Upstairs, Cornerhouse's art gallery has on offer as diverse a selection of exhibitions as are likely to be found in any cultural capital, hosting work from both Manchester artists and those the world over. The gallery's current Bloomberg New Contemporaries exhibition is in its 60th year, and still finding the freshest and most promising fledgling artists and their work.

Cornerhouse's bar and restaurant just happens to be one of the most cosmopolitan spots in the city. Its great choice of continental beers and wines, fine dining, and vibrant, cool atmosphere go all combine to make this the perfect place for a pre-movie drink, or a whole night's soaking up the city, which feels as if it's right on top of you from the wrap-around floor-to ceiling windows of the upper level. Also, Cornerhouse's bookshop stocks a wide range of architecture, photography, art/design, and literary magazines. And just when you thought there couldn't be any more incentives to take a slice of this cultural hub, it's less than a hundred yards from Manchester Oxford Road station approach; literally the second building you'll see.

Manchester Cathedral

Manchester Cathedral, or The Cathedral and Collegiate Church of St Mary, St Denys and St George in Manchester, is a Medieval church built in the eighth-century which has survived both the Manchester Blitz and the 1996 IRA bombing. It and its surrounding buildings such as Chetham's Hospital School of Music are some of the oldest buildings in Manchester, the Chetham Library said to be the oldest public library in Europe. It is an area of Manchester whose heritage is literally stunning, and to this day serves as a centre for many of the spiritual community of Manchester. For those just visiting, it is a captivating place to walk at early evening, and the grounds around the cathedral give an idea as to the significance of the church in Manchester through the ages. The ancient architecture of the cathedral is simply incredible, despite a history of modifications and refurbishments which have given the exterior of the church a deceptively modern appearance. Its West Door and window and the ornate carving of the entrance to the Lady Chapel are staggering examples of the Gothic period. The wooden carvings of its collection of miserichords (hinged seat-like panels) are considered some of the finest examples of such ornament in Europe.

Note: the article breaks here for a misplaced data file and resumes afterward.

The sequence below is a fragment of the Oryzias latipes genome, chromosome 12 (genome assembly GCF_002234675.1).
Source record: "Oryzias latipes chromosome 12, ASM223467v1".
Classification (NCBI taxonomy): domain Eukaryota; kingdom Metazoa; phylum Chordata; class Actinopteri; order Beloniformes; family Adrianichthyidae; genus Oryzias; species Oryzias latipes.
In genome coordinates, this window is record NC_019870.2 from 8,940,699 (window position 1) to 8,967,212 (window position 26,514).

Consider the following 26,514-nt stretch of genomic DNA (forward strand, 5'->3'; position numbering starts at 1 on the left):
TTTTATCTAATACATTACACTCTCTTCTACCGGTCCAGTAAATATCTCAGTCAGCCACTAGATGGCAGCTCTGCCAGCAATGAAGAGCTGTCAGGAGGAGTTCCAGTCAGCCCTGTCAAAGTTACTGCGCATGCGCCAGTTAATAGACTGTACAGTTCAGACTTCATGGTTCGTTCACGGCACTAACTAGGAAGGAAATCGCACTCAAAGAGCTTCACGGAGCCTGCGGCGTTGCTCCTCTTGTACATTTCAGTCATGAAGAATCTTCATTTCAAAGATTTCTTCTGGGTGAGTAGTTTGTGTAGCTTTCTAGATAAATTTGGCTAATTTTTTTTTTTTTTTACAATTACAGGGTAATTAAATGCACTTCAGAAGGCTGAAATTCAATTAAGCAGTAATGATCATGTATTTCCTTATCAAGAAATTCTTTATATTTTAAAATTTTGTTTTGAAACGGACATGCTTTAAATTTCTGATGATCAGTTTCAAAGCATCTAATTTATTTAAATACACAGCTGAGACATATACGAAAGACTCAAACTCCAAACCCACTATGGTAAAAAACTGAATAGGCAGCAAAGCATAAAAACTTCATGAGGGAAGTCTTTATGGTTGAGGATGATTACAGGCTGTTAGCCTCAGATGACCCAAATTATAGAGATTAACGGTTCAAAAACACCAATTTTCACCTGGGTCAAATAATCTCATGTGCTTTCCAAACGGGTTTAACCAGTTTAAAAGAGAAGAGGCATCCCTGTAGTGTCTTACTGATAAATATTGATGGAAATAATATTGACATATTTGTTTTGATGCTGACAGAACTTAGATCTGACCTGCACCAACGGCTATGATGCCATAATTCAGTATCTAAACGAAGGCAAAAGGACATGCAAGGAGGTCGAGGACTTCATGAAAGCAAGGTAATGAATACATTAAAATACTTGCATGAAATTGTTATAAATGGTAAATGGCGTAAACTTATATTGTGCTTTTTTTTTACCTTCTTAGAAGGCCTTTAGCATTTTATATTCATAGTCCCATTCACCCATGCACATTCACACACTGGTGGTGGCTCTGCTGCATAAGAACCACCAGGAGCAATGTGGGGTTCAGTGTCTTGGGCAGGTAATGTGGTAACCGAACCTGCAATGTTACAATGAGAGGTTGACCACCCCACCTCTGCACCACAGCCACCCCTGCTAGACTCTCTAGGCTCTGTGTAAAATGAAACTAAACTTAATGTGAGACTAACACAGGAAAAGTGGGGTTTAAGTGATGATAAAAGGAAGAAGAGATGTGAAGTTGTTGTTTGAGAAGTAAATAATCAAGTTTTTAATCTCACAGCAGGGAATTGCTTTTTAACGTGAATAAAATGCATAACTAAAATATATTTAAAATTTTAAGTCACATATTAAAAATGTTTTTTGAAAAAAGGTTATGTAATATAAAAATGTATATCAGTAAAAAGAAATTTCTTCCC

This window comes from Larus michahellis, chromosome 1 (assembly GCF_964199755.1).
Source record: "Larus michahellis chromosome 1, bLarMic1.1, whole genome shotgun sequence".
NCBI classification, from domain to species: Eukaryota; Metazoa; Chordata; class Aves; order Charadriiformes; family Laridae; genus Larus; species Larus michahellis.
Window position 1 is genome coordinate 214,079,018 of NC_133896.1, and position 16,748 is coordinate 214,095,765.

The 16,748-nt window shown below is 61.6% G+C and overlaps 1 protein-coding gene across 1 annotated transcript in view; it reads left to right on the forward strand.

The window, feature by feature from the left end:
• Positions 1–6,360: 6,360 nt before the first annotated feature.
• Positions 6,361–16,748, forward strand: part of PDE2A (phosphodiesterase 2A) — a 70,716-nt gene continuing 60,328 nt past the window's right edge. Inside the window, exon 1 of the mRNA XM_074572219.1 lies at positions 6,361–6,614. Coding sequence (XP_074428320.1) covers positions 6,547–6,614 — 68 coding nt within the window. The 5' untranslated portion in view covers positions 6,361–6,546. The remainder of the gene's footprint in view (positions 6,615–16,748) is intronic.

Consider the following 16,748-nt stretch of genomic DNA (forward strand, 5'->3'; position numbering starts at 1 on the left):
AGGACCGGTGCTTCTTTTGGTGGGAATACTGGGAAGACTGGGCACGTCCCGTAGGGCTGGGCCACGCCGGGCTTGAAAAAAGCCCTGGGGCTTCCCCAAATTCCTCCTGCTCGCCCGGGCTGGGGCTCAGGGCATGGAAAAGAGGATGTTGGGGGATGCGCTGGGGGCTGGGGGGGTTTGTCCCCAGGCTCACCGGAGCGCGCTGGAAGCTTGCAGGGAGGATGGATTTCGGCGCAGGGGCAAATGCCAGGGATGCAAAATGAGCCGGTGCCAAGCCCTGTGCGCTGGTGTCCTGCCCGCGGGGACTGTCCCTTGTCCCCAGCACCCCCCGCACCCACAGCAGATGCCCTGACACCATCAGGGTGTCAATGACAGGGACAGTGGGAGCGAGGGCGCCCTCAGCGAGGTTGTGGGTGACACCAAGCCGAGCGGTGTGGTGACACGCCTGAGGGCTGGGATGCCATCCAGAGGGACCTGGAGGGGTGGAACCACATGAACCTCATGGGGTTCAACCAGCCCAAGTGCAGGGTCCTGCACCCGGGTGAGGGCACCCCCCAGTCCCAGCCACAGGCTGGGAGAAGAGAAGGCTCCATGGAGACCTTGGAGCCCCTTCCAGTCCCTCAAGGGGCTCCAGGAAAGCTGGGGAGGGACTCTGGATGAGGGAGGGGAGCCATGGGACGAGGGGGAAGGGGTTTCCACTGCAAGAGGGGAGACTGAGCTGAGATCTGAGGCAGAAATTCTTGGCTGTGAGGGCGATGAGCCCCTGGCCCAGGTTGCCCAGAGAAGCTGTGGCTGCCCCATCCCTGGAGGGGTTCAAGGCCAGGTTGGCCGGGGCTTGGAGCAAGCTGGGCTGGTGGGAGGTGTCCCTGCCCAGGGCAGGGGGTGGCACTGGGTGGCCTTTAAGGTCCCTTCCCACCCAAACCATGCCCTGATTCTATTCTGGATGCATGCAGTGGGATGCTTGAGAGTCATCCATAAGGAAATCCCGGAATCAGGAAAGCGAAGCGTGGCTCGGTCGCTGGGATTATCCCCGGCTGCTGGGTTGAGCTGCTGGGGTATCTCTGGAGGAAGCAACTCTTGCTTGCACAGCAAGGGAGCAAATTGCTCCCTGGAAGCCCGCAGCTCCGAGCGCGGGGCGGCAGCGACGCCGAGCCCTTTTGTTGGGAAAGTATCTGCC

For more information on Manchester Cathedral, go to the Manchester Cathedral website. www.manchestercathedral.org

Imperial War Museum North

The multi-award winning Imperial War Museum North at The Quays, Manchester is a great free day out for all ages. Designed by world-renowned architect Daniel Libeskind to represent a globe shattered by conflict, it reveals how war and conflict have shaped people's lives from 1900 to now.

Discover the powerful stories of men, women and children who have experienced conflict through powerful exhibitions, interactive displays, the Big Picture (a 360 degree light and sound show), tours, object handling sessions, and family activities all available daily. 
Learn how to start tracing your family history and delve further into the Museum's collections at Your History. 

Visit the cafe, shop and viewing platform (the highest in the area) offering spectacular views over The Quays and Manchester.

Winner: Large Visitor Attraction, Manchester and North West Tourism Awards 2009
One of the top 10 Buildings of the last century, 2008 Rough Guide to England. For more information visit: Imperial War Museum North

Victoria Baths

The Grade II listed Victoria Baths, also known as 'Manchester's Water Palace', is one of Britain's best-loved restoration projects.

Closed in 1993 after decades of public use and left to fend for itself, the distinctive brick building quickly fell into disrepair. The Victoria Baths Trust took over maintenance in 2001, and the long, painstaking process of restoring the Baths to their former glory began…

Efforts to get the building back up and running were given a boost when Victoria Baths was voted the winner of the BBC's 2002 'Restoration' series. Today, the restoration work continue, and the public are now able to access the building again as it plays host to concerts, tea dances, vintage markets and even weddings!